The electromagnet, A (Fig. 1), is fixed to a long and heavy rack, C, which falls by its own weight and by the weight of the electromagnet and the carbon fixed to it. The length of the rack is equal to the length of the two carbons. The fall of the rack is controlled by a friction break, B (Fig. 3), which acts upon the last of a train of three wheels put in motion by the above weight. The break, B, is fixed at one end of a lever, B A, the other end carrying a soft iron armature, F, easily adjusted by three screws. This armature is attracted by the electromagnet, E E (whose resistance is 1,200 ohms), whenever a current circulates through it. The length of the play is regulated by the screw, V. The spring, L, applies tension to the break.

The Regulator.—This consists of a balance and a cut-off.

The Balance (Figs. 4 and 5) is made with two solenoids. S and S', whose relative resistances is adjustable. S conveys the main current, and is wound with thick wire having practically no resistance, and S' is traversed by a shunt current, and is wound with fine wire having a resistance of 600 ohms. In the axes of these two coils a small and light iron tube (2 mm. diameter and 60 mm. length) freely moves in a vertical line between two guides. When magnetized it has one pole in the middle and the other at each end. The upward motion is controlled by the spring, N T. The spring rests upon the screw, H, with which it makes contact by platinum electrodes. This contact is broken whenever the little iron rod strikes the spring, N T.

The positive lead from the dynamo is attached to the terminal, B, then passes through the coil, S, to the terminal, B', whence it proceeds to the lamp. The negative lead is attached to terminal, A, passing directly to the other terminal, A', and thence to the lamp.

The shunt which passes through the fine coil, S', commences at the point, P. The other end is fixed to the screw, H, whence it has two paths, the one offering no resistance through the spring, T N, to the upper negative terminal, A'; the other through the terminal, J, to the electromagnet of the break, M, and thence to the negative terminal of the lamp, L'.

The Cut-off.—The last part of the apparatus (Fig. 4) to be described is the cut-off, which is used when there are several lamps in series. It is brought into play by the switch, C D, which can be placed at E or D. When it is at E, the negative terminal, A, is in communication with the positive terminal, B, through the resistance, R, which equals the resistance of the lamp, which is, therefore, out of circuit. When it is at D the cut-off acts automatically to do the same thing when required. This is done by a solenoid, V, which has two coils, the one of thick wire offering no resistance, and the other of 2,000 ohms resistance. The fine wire connects the terminals, A' and B. The solenoid has a movable soft iron core suspended by the spring, U. It has a cross-piece of iron which can dip into two mercury cups, G and K, when the core is sucked into the solenoid. When this is the case, which happens when any accident occurs to the lamp, the terminal, A, is placed in connection with the terminal, B, through the thick wire of V and the resistance, R, in the same way as it was done by the switch, C D.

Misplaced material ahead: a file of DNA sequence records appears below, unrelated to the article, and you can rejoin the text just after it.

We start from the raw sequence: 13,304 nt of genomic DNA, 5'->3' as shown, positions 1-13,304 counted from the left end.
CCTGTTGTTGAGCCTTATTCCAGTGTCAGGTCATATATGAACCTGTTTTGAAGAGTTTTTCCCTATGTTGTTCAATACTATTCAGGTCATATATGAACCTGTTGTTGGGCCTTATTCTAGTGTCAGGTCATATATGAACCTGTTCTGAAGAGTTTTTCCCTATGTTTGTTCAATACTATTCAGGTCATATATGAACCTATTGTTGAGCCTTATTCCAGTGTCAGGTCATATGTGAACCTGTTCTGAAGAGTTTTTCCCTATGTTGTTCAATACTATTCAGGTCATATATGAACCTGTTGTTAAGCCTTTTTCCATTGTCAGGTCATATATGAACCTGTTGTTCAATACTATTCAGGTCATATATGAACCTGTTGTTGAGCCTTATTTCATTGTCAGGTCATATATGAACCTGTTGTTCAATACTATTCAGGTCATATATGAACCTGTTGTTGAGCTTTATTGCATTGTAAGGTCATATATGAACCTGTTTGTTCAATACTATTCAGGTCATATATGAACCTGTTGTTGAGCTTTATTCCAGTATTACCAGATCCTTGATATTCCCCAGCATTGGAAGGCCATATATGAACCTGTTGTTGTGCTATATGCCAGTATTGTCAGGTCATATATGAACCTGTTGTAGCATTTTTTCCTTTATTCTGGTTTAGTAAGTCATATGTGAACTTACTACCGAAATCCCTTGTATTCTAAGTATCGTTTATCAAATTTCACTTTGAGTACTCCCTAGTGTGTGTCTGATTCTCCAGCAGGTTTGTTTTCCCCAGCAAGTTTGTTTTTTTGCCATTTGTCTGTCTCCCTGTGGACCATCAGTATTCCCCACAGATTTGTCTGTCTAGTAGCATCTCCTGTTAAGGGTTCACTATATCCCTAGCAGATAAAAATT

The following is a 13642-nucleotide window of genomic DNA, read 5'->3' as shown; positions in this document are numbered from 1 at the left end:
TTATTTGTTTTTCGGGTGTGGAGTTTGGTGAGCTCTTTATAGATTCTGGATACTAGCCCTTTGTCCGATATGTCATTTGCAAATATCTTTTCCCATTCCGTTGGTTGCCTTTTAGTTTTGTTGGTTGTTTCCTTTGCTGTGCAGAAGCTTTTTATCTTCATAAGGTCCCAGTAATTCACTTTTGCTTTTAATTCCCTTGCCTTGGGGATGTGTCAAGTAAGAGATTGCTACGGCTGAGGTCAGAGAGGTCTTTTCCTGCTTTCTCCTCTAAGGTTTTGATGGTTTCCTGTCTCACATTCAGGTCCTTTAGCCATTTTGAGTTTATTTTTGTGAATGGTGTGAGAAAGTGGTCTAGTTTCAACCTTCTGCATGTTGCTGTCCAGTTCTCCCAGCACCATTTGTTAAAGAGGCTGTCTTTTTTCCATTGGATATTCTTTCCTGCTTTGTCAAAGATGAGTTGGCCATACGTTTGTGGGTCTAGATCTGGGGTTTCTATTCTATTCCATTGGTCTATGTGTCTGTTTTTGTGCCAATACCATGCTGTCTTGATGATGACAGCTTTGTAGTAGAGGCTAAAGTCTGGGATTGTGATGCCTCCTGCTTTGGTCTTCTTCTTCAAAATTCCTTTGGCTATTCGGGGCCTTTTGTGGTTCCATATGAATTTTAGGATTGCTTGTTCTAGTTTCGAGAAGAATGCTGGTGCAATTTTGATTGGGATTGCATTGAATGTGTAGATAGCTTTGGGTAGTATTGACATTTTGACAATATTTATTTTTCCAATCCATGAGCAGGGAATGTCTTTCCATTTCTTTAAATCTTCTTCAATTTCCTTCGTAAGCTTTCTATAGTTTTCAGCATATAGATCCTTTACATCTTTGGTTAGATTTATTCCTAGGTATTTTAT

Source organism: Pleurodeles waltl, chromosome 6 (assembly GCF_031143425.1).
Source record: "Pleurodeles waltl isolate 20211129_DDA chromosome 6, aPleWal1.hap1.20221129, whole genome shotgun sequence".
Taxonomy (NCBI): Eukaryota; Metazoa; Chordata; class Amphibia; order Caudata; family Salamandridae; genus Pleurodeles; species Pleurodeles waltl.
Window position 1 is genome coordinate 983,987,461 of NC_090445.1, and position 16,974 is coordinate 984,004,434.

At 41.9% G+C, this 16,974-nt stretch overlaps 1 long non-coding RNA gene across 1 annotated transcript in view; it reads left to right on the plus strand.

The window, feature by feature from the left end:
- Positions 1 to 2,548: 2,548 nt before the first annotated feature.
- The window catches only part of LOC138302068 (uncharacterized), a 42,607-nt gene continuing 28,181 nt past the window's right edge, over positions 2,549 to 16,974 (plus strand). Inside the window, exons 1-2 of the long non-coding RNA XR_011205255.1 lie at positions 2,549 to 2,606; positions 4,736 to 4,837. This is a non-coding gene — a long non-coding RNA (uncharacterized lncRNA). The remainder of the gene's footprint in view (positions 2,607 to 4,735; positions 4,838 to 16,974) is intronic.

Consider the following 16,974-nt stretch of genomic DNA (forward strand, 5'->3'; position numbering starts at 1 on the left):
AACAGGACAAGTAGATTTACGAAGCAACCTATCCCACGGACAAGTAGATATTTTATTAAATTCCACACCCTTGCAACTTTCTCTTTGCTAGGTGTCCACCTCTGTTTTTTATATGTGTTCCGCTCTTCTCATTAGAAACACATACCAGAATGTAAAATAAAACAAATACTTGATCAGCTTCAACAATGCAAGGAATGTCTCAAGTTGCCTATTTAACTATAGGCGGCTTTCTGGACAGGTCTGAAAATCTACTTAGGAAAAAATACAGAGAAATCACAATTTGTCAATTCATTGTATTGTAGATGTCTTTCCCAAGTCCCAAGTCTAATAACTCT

Electrical Arrangement.—The mode in which several lamps are connected up in series is shown by Fig. 6. M is the dynamo machine. The + lead is connected to B1 of the balance it then passes to the lamp, L, returning to the balance, and then proceeds to each other lamp, returning finally to the negative pole of the machine. When the current enters the balance it passes through the coil, S, magnetizing the iron core and drawing it downward (Fig. 4). It then passes to the lamp, L L', through the carbons, then returns to the balance, and proceeds back to the negative terminal of the machine. A small portion of the current is shunted off at the point, P, passing through the coil, S', through the contact spring, T N, to the terminal, A', and drawing the iron core in opposition to S. The carbons are in contact, but in passing through the lamp the current magnetizes the electromagnet, M (Fig. 2), which attracts the armature, A B, that bites and lifts up the rod, T, with the upper carbon, a definite and fixed distance that is easily regulated by the screws, Y Y. The arc then is formed, and will continue to burn steadily as long as the current remains constant. But the moment the current falls, due to the increased resistance of the arc, a greater proportion passes through the shunt, S' (Fig. 4), increasing its magnetic moment on the iron core, while that of S is diminishing. The result is that a moment arrives when equilibrium is destroyed, the iron rod strikes smartly and sharply upon the spring, N T. Contact between T and H is broken, and the current passes through the electromagnet of the break in the lamp. The break is released for an instant, the carbons approach each other. But the same rupture of contact introduces in the shunt a new resistance of considerable magnitude (viz., 1,200 ohms), that of the electromagnets of the break. Then the strength of the shunt current diminishes considerably, and the solenoid, S, recovers briskly its drawing power upon the rod, and contact is restored. The carbons approach during these periods only about 0.01 to 0.02 millimeter. If this is not sufficient to restore equilibrium it is repeated continually, until equilibrium is obtained. The result is that the carbon is continually falling by a motion invisible to the eye, but sufficient to provide for the consumption of the carbons.

The contact between N T and H is never completely broken, the sparks are very feeble, and the contacts do not oxidize. The resistances inserted are so considerable that heating cannot occur, while the portion of the current abstracted for the control is so small that it may be neglected.